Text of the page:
I'll admit I'm at least a bit curious why discussions about colonialism and such almost never mention how most of these colonizers were Christians, a religion that commands its followers to "go forth and make disciples of all nations" while also saying that people who aren't adherents of the religion will suffer in the afterlife. Especially since a lot of these colonizers themselves once had unique cultures and religions and such that were paved over by culturally imperialistic missionaries.
 

pumasleeve

Explorer
I mean, if you object to my phrasing, you’re welcome to suggest an alternative and I will correct it (my phrasing, that is). My broader point was that the position you’re presenting here isn’t one your verbal opponents hold
Disparaging a persons views is very different from stating I disagree and why. That is all.
That’s quite a different argument than “drow have dark skin = racist.” Though you’re still leaving out the crucial element, that having dark skin marks drow as evil. Simply having dark skin does not perpetuate any particular stereotypes. Having dark skin be a sign of wickedness does.

So, the problem with drow is multi-layered. The first layer is that, as a race of people that is inherently (if not universally) evil, they echo real-world racist beliefs, only in this fictional world, those beliefs are justified because this race actually is inherently evil. On top of that, we have the fact that they have dark skin, which parallels real-world people having assumptions made about their character based on the color of their skin - particular dark-skinned people. On top of that, the drow weren’t always evil, and didn’t always have dark skin; they were cursed with dark skin because they turned to evil. This reinforces the second issue by affirming that, yes, the drow’s dark skin is the specific thing that marks them as evil, and also echoes real-world beliefs about native Americans.
That is very well put and it is probably fair to say that "drow have dark skin = racist" is an over simplification of this premise.
 

Steampunkette

Rules Tinkerer and Freelance Writer
Supporter
I'll admit I'm at least a bit curious why discussions about colonialism and such almost never mention how most of these colonizers were Christians, a religion that commands its followers to "go forth and make disciples of all nations" while also saying that people who aren't adherents of the religion will suffer in the afterlife. Especially since a lot of these colonizers themselves had unique cultures and religions and such that were paved over by Christian missionaries.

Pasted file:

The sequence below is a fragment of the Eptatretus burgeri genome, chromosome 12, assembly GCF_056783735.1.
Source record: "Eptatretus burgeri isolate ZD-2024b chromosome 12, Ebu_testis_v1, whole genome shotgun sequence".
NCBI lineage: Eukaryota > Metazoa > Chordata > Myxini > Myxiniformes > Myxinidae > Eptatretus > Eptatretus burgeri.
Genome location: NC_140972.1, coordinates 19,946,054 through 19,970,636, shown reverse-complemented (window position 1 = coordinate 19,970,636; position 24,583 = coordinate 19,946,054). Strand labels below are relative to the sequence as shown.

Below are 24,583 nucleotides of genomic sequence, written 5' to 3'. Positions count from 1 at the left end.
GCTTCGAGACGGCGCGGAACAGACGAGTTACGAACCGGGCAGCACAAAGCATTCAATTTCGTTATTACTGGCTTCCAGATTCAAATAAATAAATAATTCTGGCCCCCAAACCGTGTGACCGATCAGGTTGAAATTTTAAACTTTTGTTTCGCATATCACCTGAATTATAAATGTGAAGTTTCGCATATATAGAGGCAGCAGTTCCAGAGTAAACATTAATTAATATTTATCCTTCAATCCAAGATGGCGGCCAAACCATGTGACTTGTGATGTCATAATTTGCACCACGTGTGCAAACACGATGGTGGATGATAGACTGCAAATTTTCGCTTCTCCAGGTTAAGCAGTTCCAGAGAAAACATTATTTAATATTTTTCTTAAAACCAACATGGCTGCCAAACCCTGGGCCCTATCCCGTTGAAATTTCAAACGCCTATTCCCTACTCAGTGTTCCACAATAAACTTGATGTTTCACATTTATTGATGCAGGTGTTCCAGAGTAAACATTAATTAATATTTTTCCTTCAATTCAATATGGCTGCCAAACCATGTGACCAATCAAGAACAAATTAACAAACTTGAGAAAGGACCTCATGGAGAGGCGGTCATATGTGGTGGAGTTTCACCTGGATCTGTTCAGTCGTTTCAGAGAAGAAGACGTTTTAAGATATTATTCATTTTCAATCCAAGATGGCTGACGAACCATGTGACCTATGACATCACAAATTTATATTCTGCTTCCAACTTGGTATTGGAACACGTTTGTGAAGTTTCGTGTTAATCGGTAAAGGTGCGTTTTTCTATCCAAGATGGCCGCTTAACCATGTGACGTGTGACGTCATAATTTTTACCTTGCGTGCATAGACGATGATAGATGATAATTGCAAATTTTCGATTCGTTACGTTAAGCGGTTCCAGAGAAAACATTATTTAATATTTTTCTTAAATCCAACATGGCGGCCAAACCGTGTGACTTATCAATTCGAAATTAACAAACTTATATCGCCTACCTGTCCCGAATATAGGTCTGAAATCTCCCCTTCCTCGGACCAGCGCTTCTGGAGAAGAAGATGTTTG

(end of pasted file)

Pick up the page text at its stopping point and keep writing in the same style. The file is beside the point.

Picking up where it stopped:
Because most forums won't let us talk about it.
 

Me in the 90s reading Homeland at 13.

Someone else asking me what I'm reading.

Me, finding myself in the position of explaining what a Dark elf is and realising how dodgy the whole concept it.

The thing that puzzles me about a lot of the recent social justice movements around D&D, is that there is literally nothing that we weren't aware of in the 90s.
 
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The argument that drow can't be racist because they aren't real is a bad one.

Yep. Drow are very racist. They hate their lighter-skinned brothers. They hate humans. They hate Dwarves. And so on. ;)

But seriously, while they may not have started out as a fantasy equivalent for real-world people, they were also made to be very easy to hate and call evil. And that has let people who do hate real-world darker-skinned people have something to practice on. And if they get caught practicing on Drow, they can just claim, "oh, it's just a game and they are not real and I would neeeeeveeeer think that way about real black people."
 

Charlaquin

Goblin Queen (She/Her/Hers)
It's why when Archaeologists find women buried in armor and surrounded by weapons they say she must have been Important rather than a Warrior since male warriors in that culture are buried in their armor and surrounded by weapons.
If you’re referring to the Birka woman, her situation is complicated somewhat by the fact that there are no signs of battle injury on her remains. I still think occam’s razer suggests that she was a warrior and simply didn’t receive any battle injuries severe enough to be shown on her skeleton - maybe she was just that badass, but more likely she just managed to avoid fighting on the frontlines. Still, I think it’s an important detail of the academic controversy surrounding her that tends to get left out of the discussion.